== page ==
During production, 1st ACs are also responsible for the maintenance and upkeep of all camera equipment and accessories, such as lenses, filters, batteries, film magazines/recording media, matte boxes, etc., and for configuring the camera and its accessories in multiple ways for different setups. 1st ACs arrive on set or in the studio before the director, director of photography (DoP) and camera operator, and ensure that the camera and all required lenses are prepared for the day's shoot. During shooting, the 1st AC is also responsible for moving the camera to each setup as directed by the Director of Photography. On larger budget productions, the camera is usually mounted on a dolly for most of the day, which is operated by the Dolly Grip. At the end of each shooting day, 1st ACs clean the equipment and pack it up in preparation for the next day. If there is a problem with the rushes (such as a scratch on the film), the focus puller communicates with the film lab to fix any faults with the camera or film stock.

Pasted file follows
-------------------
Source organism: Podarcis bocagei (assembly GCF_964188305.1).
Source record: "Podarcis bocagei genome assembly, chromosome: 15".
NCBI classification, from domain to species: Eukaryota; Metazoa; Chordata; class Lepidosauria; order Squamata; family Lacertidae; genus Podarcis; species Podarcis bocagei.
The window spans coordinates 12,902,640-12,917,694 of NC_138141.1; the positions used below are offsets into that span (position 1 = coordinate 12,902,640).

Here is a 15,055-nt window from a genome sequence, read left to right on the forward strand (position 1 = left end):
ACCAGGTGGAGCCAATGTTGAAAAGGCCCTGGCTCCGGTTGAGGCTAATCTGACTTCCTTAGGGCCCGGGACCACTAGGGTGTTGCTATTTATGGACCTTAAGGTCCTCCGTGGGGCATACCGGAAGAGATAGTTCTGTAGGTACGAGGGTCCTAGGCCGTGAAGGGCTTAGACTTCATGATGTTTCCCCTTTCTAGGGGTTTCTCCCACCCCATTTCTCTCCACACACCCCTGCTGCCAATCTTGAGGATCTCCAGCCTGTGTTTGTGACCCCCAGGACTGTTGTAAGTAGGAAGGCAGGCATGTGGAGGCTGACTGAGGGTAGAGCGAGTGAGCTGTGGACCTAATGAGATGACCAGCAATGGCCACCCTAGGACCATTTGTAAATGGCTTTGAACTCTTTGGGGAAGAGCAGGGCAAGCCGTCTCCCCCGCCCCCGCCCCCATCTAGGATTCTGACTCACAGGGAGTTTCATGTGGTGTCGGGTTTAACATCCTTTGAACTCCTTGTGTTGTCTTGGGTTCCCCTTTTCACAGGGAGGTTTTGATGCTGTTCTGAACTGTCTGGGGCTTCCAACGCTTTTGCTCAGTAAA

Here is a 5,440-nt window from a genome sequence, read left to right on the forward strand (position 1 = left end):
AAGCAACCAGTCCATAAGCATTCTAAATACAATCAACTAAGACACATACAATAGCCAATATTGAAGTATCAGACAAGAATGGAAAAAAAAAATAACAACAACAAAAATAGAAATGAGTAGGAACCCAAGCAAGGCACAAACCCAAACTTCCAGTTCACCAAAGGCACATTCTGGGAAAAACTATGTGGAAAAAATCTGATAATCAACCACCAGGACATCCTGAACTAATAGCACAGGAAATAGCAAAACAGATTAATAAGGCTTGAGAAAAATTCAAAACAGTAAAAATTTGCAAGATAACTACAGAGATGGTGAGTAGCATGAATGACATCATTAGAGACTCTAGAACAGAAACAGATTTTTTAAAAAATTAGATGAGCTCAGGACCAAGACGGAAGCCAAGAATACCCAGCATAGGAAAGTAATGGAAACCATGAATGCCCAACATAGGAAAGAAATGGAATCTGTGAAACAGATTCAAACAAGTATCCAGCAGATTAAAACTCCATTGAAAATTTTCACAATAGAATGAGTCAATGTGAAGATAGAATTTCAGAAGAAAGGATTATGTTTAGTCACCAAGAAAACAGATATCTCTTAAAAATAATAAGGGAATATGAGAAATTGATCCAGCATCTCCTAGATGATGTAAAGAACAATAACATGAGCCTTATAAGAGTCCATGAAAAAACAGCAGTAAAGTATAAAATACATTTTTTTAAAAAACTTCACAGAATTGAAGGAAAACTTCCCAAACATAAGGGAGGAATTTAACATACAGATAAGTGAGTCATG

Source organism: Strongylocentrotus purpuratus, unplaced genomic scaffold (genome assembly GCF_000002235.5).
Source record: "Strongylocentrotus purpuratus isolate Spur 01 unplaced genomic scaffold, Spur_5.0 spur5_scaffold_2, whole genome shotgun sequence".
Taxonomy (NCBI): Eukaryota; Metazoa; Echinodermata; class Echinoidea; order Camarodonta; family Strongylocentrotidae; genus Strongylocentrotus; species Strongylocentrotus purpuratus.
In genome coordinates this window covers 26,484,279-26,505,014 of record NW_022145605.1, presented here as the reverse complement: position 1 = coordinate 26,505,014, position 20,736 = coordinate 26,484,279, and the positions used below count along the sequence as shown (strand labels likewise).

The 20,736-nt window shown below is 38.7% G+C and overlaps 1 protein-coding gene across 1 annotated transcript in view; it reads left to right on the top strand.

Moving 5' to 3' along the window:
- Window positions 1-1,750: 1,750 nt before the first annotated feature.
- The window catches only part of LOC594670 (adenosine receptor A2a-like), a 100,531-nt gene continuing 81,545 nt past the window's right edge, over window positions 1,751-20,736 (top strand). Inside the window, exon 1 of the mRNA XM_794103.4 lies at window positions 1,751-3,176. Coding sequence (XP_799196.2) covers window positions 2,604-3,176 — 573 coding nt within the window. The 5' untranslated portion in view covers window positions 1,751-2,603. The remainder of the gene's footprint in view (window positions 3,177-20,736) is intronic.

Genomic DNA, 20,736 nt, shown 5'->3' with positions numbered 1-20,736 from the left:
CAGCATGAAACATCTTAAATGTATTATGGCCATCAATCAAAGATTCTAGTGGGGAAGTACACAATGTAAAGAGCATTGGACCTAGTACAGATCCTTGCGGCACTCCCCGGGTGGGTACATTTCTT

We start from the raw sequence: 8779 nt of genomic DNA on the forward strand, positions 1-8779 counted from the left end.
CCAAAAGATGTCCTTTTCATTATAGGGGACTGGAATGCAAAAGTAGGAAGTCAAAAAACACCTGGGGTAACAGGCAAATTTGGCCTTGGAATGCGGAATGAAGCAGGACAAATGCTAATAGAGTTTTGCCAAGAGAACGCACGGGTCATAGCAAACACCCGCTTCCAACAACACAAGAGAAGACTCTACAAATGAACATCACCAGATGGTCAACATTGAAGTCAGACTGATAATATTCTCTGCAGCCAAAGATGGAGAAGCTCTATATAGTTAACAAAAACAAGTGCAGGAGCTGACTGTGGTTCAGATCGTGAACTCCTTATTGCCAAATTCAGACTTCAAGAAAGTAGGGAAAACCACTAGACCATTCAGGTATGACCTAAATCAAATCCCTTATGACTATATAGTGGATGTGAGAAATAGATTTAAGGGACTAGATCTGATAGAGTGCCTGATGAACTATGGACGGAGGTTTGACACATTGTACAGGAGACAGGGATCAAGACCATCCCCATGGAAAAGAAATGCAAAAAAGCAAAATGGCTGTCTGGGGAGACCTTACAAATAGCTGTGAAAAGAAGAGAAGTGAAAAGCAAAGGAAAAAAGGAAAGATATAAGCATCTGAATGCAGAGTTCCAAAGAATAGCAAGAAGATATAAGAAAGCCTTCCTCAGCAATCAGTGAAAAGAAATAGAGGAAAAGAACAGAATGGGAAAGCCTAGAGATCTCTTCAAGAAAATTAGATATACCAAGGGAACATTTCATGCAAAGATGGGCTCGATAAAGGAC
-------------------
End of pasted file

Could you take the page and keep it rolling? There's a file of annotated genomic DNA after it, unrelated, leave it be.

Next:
Sharp focus is fundamental to reproducing a realistic, appealing image, and a viewer's attention is automatically drawn to sharper areas. When done correctly, good pulling goes mostly unnoticed by the audience.